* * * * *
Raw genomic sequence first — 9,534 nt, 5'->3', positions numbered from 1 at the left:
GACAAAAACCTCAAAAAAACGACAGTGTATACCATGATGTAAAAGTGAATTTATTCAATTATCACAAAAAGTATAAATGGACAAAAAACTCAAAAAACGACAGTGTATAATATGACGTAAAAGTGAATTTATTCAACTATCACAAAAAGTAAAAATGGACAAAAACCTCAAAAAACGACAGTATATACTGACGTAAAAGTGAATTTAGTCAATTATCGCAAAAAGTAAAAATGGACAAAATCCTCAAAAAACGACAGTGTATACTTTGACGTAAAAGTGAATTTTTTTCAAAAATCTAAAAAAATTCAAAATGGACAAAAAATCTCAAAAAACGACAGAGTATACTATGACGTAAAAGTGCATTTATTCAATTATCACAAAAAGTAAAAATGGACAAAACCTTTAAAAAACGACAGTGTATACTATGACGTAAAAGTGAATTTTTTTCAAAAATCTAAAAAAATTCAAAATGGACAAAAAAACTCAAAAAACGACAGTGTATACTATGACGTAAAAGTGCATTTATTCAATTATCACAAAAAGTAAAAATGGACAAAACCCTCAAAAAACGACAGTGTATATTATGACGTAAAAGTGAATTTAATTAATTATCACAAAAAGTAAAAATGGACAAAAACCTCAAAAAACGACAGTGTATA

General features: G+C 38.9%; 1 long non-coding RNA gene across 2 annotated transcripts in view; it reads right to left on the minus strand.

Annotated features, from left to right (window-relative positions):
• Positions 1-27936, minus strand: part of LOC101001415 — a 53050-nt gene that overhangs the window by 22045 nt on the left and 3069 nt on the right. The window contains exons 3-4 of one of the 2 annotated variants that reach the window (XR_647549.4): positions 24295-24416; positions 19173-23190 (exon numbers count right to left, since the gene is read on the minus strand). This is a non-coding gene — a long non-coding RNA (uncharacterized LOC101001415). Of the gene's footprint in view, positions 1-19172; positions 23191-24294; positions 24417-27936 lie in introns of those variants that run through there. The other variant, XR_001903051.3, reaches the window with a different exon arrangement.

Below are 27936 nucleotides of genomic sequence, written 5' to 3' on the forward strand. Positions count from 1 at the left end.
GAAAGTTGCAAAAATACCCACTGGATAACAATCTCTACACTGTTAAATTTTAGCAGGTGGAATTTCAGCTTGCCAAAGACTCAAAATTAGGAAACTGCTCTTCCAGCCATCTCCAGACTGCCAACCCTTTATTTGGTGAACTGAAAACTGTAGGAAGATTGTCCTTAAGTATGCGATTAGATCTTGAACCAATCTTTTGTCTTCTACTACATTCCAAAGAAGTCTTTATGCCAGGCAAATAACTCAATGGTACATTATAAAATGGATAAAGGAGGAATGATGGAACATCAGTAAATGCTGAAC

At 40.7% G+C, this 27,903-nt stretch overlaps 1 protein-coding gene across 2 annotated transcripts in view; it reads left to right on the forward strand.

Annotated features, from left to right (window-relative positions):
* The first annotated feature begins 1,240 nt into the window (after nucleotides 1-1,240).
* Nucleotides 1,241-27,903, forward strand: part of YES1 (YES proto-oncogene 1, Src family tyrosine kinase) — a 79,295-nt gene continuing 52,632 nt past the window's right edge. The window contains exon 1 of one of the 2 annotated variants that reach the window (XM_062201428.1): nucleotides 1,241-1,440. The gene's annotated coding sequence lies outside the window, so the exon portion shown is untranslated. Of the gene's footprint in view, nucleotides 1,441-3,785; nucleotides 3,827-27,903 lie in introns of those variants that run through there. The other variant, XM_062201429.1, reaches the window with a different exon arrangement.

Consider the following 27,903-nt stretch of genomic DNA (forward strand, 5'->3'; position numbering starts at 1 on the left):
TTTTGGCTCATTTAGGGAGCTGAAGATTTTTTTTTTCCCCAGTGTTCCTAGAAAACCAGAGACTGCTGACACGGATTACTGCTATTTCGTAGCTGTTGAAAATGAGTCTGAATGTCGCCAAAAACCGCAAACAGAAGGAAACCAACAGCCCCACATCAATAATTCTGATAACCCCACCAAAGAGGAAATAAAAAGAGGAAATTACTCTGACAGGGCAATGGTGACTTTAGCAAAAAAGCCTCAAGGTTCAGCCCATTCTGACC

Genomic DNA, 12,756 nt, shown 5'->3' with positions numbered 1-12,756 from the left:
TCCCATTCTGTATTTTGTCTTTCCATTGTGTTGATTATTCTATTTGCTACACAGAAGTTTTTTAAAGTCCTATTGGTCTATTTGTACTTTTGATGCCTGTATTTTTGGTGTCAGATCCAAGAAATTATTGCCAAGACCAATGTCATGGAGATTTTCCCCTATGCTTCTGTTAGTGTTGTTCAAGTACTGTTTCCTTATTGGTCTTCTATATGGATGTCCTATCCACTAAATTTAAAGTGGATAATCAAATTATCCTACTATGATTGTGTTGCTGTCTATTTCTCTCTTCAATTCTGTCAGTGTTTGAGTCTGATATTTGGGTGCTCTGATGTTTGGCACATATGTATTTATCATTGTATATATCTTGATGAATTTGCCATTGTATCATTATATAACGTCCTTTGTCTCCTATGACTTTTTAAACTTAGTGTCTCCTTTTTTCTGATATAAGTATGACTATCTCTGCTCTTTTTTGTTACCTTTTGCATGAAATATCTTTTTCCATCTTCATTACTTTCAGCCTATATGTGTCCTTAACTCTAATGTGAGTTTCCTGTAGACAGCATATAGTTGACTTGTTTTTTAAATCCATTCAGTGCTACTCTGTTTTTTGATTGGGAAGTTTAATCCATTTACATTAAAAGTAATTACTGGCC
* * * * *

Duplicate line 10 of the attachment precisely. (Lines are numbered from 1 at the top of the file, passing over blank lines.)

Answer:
* The first annotated feature begins 1,240 nt into the window (after nucleotides 1-1,240).